So, what do you do with homesickness? Can you replace friendships with blue skies? No way. Not in my book. But while we’re here far away from our home, the pages still have to flow. It’s no good getting stuck in the words. So, in an effort to banish the homesick blues, we decided to get out a bit.
As well as the big sea swell bumping against Barbados, it’s been really windy this past week. We’ve been keeping a close eye on our position in our new anchorage in Carlisle Bay. As well as keeping an eye on all the activity around us; the day trip boats, the jet skis, the water jet blasters and of course, the exercising race horses. Race horses! They swim right at the back of Quest, sighing through their noses. Yes, Carlisle Bay is one busy place. And amongst them all, Quest has been holding nicely.
So with Quest staying still in the coralline sand, we turned our attention to signing the girls up to their dance school. We took a taxi on Saturday morning, showed the taxi driver the address and arrived ten minutes later at the top of Bridgetown where the wind was even stronger. For some reason, people had also decided to burn stuff nearby.
‘Don’t take any photos of me!’ Delphine bridled at me in the smoky haze.
Delphine loves to dance. It’s a fact of her life since she was three years-old. Standing outside the colonial style house with its large breezy studio and waiting for her new ballet class to start, I couldn’t blame her for being nervous. It’s true that she dances differently than the other girls, her right side being weaker than her left. But she dances. This is more than I could ever imagine.
I put my camera down. A few minutes later, her class was called in. Delphine took her place in the line and I followed her in. Her new teacher looked a friendly, no-nonsense lady. The archetypal dance teacher in fact. I approached her, took a breath and began to explain Delphine and her medical history. I watched as, for a moment, as the teacher’s face began to fall. My own face twitched in the same direction, the way faces instinctively copy each other. Then I noticed Delphine peering at me nervously from the corner of the studio.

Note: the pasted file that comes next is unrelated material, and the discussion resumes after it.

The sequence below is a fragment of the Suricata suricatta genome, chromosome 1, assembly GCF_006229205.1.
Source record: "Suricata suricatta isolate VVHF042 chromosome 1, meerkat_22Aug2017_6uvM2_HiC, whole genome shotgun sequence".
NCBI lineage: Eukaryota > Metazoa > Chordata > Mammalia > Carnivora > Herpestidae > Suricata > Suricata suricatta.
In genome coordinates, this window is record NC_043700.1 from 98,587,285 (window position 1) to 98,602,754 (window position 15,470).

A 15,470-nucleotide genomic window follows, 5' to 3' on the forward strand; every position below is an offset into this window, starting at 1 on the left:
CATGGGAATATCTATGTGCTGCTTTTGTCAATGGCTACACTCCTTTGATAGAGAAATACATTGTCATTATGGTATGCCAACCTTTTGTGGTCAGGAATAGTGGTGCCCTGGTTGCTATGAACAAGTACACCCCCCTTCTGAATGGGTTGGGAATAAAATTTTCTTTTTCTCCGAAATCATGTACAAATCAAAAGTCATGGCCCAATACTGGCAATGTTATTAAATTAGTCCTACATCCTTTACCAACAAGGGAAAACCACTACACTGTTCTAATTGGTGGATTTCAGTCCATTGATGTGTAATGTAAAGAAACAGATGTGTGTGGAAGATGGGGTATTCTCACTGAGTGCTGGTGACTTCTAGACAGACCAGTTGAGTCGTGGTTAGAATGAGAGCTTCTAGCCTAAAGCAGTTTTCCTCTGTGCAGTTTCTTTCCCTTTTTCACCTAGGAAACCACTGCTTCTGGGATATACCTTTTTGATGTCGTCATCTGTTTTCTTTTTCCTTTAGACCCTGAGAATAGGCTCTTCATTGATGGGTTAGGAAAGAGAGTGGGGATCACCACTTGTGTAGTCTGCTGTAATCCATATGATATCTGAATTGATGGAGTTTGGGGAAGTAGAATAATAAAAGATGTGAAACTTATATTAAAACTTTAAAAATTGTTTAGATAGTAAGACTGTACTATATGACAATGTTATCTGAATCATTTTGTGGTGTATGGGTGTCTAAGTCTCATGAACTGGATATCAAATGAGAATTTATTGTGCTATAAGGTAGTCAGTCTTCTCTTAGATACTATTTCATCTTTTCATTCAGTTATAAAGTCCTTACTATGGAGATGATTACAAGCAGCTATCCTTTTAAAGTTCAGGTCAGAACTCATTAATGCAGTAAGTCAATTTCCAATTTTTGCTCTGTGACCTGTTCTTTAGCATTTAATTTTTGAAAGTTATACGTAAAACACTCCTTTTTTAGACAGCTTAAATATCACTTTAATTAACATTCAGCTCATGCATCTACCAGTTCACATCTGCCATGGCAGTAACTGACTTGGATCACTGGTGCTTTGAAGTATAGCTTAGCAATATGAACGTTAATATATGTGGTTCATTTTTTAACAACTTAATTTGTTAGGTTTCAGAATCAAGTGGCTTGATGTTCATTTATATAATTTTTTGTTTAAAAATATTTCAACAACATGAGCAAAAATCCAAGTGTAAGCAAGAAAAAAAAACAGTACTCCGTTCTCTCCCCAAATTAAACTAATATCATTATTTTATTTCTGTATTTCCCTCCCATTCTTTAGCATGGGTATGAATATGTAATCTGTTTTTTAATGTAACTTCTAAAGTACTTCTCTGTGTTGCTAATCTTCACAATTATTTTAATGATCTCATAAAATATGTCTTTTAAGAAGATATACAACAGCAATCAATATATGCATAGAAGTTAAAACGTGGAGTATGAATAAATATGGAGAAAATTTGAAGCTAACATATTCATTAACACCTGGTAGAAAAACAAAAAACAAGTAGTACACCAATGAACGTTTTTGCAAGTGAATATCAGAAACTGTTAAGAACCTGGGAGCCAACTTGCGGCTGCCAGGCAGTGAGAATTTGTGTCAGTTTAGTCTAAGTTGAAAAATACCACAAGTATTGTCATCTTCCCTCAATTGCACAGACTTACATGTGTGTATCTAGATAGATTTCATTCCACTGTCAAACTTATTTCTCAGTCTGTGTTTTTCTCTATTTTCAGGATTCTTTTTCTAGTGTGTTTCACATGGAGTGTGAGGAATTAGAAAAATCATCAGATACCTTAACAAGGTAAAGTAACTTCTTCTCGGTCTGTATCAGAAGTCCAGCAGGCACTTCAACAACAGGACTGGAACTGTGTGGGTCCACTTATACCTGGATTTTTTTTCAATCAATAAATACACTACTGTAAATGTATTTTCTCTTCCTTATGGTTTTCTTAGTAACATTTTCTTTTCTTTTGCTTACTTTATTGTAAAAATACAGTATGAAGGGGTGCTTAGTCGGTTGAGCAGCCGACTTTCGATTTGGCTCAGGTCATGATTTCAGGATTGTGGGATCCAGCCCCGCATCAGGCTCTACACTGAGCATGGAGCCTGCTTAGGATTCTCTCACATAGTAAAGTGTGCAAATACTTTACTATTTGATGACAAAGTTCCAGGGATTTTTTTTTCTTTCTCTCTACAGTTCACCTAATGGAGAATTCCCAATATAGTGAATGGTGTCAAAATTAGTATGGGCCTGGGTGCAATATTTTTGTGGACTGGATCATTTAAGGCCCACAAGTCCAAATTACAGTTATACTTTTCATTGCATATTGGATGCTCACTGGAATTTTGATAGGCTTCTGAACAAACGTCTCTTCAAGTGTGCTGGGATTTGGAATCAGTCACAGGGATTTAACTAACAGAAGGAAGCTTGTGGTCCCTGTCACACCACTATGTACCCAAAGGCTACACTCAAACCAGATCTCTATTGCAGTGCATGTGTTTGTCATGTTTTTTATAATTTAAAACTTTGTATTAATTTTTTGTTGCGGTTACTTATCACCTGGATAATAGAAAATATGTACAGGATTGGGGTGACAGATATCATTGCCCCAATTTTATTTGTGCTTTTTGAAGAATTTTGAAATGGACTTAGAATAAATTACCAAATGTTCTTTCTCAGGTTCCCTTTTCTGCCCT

‘She just loves to dance,’ I said. ‘You’ll see.’
At this point, I should explain that this is a dance school that follows the British Royal Academy of Dance programme. Sure, Delphine dances in this programme at home but it’s never been a big deal. Back in Wales for us, it’s just dance class. Here in Barbados, you can see the pride in the students. I caught it while watching them through the window; the students’ turns and their extra-stretched limbs. These guys take it seriously.
So, when the class ended, I stood up when everyone came out. The teacher nodded in my direction. ‘She knows her work,’ she said, smiling at Delphine, ‘and we have exams in two weeks.’
It was a pretty awesome moment. Meanwhile, Delphine was already slipping off her ballet slippers. I sat down next to her in the smoky sunshine.
‘You want to come back next week?’ I asked.
She looked up. ‘Yeah. Of course.’